In the Southern Ocean, the at‐sea distributions of most predators of Antarctic krill are poorly known, primarily because tracking studies have only been undertaken on a restricted set of species, and then only at a limited number of sites. For chinstrap penguins, one of the most abundant krill predators breeding across the Antarctic Peninsula, we show that habitat models developed utilizing the distance from the colony and the bearing to the shelf‐edge, adjusting for the at‐sea density of Pygoscelis penguins from other colonies, can be used to predict, with a high level of confidence, the at‐sea distribution of chinstrap penguins from untracked colonies during the breeding season. Comparison of predicted penguin distributions with outputs from a high‐resolution oceanographic model shows that chinstrap penguins prefer nearshore habitats, over shallow bathymetry, with slow‐flowing waters, but that they sometimes also travel to areas beyond the edge of the continental shelf where the faster‐flowing waters of the Coastal Current or the fronts of the Antarctic Circumpolar Current occur. In the slow‐moving shelf waters, large penguin colonies may lead to krill depletion during incubation and chick‐rearing periods when penguins are acting as central place foragers. The habitats used by chinstrap penguins are also locations preferentially used by the commercial krill fishery, one of the last under‐developed marine capture fisheries anywhere on the planet. As it develops, this fishery has the potential to compete with chinstrap penguins and other natural krill predators. Scaling our habitat models by chinstrap penguin population data demonstrates where overlap with the fishery is likely to be most important. Our results suggest that a better understanding of krill retention and krill depletion in areas used by natural predators and by the krill fishery are needed, and that risk management strategies for the fishery should include assessment of how krill movement can satisfy the demands of both natural predators and the fishery across a range of spatial and temporal scales. Such information will help regional management authorities better understand how plausible ecosystem‐based management frameworks could be developed to ensure sustainable co‐existence of the fishery and competing natural predators.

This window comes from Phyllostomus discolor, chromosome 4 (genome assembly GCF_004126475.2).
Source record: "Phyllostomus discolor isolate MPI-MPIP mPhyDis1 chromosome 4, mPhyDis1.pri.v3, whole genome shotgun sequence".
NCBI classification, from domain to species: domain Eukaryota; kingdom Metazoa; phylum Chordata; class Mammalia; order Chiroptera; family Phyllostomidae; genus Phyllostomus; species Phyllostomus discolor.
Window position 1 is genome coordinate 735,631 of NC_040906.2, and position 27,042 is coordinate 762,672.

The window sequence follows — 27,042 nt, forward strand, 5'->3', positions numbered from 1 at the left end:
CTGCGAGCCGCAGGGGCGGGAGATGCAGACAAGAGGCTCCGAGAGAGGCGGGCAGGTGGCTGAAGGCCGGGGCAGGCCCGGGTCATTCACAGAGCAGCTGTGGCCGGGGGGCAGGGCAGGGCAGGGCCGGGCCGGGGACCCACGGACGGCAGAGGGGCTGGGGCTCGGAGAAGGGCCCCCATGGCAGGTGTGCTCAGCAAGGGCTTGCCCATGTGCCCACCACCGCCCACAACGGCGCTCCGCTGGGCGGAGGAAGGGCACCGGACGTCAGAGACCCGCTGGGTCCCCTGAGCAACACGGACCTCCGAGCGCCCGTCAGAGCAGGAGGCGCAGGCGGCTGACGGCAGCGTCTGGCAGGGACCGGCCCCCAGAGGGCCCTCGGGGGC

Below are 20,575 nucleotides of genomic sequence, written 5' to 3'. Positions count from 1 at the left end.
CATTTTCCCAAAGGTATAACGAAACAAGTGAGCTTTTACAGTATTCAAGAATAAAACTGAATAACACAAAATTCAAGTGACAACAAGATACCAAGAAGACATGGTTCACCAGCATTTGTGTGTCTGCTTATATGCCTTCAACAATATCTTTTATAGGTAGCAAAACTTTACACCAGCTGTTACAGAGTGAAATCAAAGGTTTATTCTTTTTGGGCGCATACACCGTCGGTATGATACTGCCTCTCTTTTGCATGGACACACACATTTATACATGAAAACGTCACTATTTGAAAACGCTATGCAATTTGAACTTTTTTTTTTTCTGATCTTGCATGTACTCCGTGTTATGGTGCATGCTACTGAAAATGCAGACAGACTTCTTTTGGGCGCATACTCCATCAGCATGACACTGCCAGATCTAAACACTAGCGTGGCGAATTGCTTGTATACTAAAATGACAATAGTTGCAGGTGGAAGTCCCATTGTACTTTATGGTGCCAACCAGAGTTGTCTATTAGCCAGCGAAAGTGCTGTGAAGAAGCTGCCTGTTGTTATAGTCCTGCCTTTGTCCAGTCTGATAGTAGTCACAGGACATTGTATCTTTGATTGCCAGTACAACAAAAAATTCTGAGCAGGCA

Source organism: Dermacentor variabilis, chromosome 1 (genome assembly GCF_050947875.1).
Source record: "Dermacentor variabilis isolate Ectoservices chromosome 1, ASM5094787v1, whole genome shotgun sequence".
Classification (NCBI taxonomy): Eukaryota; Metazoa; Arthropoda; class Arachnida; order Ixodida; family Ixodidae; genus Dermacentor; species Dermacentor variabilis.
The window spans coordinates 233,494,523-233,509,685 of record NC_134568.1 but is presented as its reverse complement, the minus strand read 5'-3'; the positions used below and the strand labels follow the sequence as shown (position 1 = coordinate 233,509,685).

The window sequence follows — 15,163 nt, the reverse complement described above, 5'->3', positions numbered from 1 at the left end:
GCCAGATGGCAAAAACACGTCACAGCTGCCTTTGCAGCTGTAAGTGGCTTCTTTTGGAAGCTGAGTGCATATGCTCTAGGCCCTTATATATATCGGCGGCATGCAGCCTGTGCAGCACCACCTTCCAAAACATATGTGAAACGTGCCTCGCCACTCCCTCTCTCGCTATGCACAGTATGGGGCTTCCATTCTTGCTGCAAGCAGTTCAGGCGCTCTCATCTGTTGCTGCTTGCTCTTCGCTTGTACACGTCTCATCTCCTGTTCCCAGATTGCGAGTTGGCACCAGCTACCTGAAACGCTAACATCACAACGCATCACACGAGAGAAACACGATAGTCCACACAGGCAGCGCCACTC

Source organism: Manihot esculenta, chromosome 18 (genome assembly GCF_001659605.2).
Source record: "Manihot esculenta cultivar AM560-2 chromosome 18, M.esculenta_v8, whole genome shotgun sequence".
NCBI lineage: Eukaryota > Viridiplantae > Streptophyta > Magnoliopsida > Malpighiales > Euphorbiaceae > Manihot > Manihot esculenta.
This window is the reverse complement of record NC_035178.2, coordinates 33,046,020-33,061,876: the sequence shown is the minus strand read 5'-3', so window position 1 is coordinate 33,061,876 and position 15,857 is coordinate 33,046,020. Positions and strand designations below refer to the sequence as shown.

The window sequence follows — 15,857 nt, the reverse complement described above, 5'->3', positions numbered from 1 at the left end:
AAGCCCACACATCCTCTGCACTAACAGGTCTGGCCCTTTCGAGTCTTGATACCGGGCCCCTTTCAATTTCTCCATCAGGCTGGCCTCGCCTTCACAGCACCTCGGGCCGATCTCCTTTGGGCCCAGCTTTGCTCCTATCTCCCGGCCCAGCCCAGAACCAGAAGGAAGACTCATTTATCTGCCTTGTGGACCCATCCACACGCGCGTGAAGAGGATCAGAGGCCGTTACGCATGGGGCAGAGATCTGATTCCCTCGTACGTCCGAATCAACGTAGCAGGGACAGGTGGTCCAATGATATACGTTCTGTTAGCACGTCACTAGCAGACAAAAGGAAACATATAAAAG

Fisheries and Fisheries Management